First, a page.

Experience the House
pavilion design

LUMENHAUS is a modern pavilion - an architectural space of distinction. Where most energy conscious houses are closed, this house has open, flowing spaces linking inside and outside.

MODERN PAVILION

 

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Inspired by the glass pavilion-style Farnsworth House designed by Bauhaus architect Mies Van Der Rohe, the house features a flowing, open plan that connects occupants to each other within the house and to nature outside.

The rectangular, open plan is an efficient, small footprint, yet a perceptually generous space. The house’s interior and exterior meld into a seamless transition when the Eclipsis System is open, delivering a rich transparency of space. In good weather, the screens open, creating both a physical and psychological connection with the outdoors. The floor space doubles in size and the north and south walls become nonexistent, making the rooms boundless. The characteristics of each layer of the changing wall system create a diversity of spatial readings. The central core plays an important spatial role as well, yielding alternate paths on which one can walk.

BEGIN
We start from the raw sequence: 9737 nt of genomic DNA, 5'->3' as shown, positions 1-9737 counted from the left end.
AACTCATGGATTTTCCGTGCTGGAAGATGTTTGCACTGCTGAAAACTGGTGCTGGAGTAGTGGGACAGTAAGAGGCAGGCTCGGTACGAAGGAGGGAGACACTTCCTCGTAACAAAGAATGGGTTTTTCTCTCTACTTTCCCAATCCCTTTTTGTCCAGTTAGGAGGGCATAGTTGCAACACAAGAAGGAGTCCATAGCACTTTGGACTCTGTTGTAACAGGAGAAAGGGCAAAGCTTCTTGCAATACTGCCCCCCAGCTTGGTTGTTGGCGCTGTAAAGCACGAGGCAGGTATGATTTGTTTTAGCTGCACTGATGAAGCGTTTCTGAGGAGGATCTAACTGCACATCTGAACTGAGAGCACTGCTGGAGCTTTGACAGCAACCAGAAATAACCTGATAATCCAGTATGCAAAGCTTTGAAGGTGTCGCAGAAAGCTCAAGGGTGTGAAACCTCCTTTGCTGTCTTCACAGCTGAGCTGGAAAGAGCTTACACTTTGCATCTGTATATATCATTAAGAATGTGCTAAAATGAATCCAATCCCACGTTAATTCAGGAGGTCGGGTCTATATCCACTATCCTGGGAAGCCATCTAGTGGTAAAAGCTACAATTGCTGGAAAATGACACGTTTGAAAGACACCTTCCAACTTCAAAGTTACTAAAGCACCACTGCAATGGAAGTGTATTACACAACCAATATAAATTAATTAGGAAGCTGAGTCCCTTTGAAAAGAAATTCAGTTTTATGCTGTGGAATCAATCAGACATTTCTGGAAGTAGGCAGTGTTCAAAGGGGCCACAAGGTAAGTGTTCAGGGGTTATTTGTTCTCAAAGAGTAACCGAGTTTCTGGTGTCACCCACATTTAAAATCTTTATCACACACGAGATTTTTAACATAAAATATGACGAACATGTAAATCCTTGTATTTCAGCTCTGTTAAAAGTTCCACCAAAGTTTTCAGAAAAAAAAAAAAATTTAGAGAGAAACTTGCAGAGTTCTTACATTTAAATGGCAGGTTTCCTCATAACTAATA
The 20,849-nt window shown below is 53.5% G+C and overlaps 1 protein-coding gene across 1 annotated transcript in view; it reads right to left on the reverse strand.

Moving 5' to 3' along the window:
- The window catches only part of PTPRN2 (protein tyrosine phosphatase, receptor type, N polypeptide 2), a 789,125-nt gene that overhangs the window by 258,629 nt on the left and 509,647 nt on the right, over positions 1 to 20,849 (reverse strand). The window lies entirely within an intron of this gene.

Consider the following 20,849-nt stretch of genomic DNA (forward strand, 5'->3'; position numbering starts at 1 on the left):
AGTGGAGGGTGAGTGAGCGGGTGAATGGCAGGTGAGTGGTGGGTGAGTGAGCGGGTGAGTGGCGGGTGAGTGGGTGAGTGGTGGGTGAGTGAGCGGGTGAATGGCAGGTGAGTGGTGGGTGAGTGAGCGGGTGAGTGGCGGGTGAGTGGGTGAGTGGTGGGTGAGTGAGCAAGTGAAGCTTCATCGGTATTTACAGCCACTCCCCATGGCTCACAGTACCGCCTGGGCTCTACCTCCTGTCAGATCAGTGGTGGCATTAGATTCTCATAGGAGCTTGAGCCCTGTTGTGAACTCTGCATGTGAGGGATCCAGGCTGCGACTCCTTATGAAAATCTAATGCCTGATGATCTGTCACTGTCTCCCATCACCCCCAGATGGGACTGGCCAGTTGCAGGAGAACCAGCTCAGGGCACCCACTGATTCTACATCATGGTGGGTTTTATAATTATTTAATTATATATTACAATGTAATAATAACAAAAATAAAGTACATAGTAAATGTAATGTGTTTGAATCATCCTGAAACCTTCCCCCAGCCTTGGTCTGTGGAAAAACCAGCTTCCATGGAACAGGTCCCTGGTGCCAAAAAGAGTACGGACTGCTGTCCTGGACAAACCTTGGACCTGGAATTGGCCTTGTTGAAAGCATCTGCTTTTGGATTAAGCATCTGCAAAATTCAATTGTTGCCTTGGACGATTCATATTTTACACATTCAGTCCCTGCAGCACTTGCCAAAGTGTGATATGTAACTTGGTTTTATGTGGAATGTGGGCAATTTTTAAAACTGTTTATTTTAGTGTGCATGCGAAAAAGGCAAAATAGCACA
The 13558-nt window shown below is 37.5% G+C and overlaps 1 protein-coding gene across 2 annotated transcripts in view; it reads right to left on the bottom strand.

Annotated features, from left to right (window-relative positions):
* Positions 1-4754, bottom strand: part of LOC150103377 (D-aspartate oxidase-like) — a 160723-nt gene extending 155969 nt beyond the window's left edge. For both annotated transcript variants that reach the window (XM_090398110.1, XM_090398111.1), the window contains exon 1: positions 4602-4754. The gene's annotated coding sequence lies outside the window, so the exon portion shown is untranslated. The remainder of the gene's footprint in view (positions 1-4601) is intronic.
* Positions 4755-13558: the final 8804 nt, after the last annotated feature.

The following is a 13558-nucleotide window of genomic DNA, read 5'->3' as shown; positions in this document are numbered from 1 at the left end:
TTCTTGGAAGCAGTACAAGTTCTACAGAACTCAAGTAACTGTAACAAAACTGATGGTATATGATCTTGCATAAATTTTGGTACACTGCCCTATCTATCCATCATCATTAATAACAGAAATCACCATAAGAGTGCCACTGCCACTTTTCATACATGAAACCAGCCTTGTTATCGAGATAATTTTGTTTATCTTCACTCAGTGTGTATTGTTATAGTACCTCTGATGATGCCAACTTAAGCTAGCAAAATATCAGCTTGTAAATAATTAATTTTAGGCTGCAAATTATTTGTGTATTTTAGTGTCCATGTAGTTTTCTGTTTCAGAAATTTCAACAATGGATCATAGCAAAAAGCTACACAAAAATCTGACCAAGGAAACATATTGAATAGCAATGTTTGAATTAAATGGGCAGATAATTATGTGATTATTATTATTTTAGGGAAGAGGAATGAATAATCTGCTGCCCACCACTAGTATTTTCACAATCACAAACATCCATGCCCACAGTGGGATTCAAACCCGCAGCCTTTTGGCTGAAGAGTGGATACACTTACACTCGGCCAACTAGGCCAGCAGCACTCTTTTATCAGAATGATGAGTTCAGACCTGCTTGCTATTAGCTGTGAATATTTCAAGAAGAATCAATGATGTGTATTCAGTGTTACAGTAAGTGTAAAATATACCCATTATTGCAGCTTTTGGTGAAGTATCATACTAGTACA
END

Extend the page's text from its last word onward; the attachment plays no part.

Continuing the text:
The house is designed to be extremely flexible, to adapt to the owner’s changing needs, on a daily basis and with his or her changing life circumstances. Each area has specific activities, but has been designed to be flexible in that the user can have the option to alter the areas for their own programmatic needs. For example, the doors within the central core contain activities such as the office, storage and entertainment within its lining and doors that can be pulled out to close the bedroom into a private space. The characteristics of each layer of the changing wall system create a diversity of spatial readings. The kitchen counter can be transformed into a bar for entertainment and the dining room table is on castors so it can be moved outside during warm summer evenings. The modular design means the whole house itself is also flexible. Multiple units can be connected or stacked with plug-in stairs and entryways to create two-, three- or four- bedroom houses to adapt to the owners’ changing life circumstances.